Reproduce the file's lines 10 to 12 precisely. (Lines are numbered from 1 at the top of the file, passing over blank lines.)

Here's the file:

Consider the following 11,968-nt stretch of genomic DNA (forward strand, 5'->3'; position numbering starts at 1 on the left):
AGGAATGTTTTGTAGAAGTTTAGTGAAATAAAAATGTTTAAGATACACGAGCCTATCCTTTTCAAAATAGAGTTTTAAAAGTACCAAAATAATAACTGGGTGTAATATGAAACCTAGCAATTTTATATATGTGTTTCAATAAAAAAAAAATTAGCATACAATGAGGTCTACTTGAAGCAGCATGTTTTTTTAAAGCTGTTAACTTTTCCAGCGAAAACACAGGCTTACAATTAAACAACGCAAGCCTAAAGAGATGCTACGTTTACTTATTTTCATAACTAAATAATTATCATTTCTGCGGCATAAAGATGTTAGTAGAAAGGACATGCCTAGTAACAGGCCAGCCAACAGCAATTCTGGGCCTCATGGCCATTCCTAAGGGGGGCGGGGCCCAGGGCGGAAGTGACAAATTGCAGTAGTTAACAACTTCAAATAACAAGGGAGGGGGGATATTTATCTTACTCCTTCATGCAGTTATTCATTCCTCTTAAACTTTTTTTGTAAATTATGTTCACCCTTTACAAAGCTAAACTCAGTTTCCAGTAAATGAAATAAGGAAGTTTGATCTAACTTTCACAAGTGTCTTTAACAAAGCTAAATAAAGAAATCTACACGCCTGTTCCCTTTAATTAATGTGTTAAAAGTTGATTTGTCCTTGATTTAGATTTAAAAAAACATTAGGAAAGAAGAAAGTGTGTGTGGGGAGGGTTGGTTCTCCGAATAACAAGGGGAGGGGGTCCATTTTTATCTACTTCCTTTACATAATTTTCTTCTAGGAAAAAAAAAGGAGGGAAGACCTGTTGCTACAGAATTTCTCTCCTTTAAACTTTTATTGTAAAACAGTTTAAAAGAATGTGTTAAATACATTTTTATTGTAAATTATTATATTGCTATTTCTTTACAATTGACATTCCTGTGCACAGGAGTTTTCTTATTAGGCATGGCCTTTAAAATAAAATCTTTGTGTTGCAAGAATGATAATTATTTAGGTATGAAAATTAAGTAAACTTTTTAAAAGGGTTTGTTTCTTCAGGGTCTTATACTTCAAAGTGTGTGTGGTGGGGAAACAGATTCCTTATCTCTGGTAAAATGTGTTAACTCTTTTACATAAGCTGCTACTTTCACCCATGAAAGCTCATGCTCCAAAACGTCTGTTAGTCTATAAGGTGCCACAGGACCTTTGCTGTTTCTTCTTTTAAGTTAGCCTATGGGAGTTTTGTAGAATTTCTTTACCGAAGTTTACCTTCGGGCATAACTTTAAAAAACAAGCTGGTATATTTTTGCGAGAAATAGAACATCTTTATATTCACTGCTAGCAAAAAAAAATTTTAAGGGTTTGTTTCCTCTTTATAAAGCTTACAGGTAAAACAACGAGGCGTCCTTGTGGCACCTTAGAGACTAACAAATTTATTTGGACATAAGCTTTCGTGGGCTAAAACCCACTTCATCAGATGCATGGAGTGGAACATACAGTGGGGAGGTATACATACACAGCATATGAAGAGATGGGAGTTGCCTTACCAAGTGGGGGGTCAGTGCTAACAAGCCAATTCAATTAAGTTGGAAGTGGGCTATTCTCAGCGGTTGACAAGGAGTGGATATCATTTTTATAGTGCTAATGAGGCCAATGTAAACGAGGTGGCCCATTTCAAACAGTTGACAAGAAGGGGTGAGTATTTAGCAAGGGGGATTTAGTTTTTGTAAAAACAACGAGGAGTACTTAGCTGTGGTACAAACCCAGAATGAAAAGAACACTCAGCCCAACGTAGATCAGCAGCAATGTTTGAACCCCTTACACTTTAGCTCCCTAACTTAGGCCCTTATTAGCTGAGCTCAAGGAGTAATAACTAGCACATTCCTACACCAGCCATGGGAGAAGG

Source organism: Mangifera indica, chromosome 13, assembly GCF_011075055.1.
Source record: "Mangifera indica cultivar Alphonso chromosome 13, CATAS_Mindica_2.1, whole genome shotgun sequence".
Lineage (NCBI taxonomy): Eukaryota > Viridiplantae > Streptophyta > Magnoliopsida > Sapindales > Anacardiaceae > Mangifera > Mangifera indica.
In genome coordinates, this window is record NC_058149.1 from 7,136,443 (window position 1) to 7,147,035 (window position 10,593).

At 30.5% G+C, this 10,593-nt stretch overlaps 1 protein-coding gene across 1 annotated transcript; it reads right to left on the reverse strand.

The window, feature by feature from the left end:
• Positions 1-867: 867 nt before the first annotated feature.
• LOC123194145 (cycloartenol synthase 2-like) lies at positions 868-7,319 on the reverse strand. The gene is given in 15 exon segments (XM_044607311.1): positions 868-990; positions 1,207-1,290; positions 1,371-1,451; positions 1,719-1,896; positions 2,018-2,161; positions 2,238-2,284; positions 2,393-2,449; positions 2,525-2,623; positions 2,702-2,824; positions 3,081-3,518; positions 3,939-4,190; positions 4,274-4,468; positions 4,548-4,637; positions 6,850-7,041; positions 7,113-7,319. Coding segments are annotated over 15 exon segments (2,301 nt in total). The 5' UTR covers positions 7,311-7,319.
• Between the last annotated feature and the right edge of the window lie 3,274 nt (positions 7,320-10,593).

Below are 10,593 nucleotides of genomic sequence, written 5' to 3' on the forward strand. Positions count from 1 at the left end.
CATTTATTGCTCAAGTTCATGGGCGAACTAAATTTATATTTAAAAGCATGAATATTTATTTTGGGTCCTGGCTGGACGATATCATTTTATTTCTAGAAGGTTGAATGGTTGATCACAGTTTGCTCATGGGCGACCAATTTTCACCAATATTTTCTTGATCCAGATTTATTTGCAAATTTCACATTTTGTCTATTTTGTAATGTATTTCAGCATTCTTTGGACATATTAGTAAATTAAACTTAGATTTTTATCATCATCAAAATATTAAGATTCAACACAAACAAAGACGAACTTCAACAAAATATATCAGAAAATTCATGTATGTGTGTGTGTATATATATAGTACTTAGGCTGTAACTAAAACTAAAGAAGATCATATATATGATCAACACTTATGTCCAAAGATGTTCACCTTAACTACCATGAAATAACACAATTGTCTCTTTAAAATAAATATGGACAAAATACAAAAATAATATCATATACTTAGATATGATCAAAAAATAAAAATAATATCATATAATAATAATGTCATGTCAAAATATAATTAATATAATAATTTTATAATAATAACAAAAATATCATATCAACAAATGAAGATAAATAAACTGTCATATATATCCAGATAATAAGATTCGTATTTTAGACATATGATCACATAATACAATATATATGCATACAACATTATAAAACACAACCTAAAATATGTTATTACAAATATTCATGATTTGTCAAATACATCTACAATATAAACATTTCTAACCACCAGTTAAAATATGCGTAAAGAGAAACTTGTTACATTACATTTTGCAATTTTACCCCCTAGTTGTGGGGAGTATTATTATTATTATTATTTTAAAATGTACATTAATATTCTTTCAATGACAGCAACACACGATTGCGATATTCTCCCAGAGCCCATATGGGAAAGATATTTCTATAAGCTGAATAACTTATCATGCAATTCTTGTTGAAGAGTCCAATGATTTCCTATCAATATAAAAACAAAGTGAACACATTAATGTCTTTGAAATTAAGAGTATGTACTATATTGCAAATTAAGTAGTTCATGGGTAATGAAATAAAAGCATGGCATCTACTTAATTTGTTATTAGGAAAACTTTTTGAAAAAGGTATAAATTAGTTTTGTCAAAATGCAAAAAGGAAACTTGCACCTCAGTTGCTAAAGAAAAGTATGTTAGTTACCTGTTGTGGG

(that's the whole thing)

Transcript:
• LOC123194145 (cycloartenol synthase 2-like) lies at positions 868-7,319 on the reverse strand. The gene is given in 15 exon segments (XM_044607311.1): positions 868-990; positions 1,207-1,290; positions 1,371-1,451; positions 1,719-1,896; positions 2,018-2,161; positions 2,238-2,284; positions 2,393-2,449; positions 2,525-2,623; positions 2,702-2,824; positions 3,081-3,518; positions 3,939-4,190; positions 4,274-4,468; positions 4,548-4,637; positions 6,850-7,041; positions 7,113-7,319. Coding segments are annotated over 15 exon segments (2,301 nt in total). The 5' UTR covers positions 7,311-7,319.
• Between the last annotated feature and the right edge of the window lie 3,274 nt (positions 7,320-10,593).

Below are 10,593 nucleotides of genomic sequence, written 5' to 3' on the forward strand. Positions count from 1 at the left end.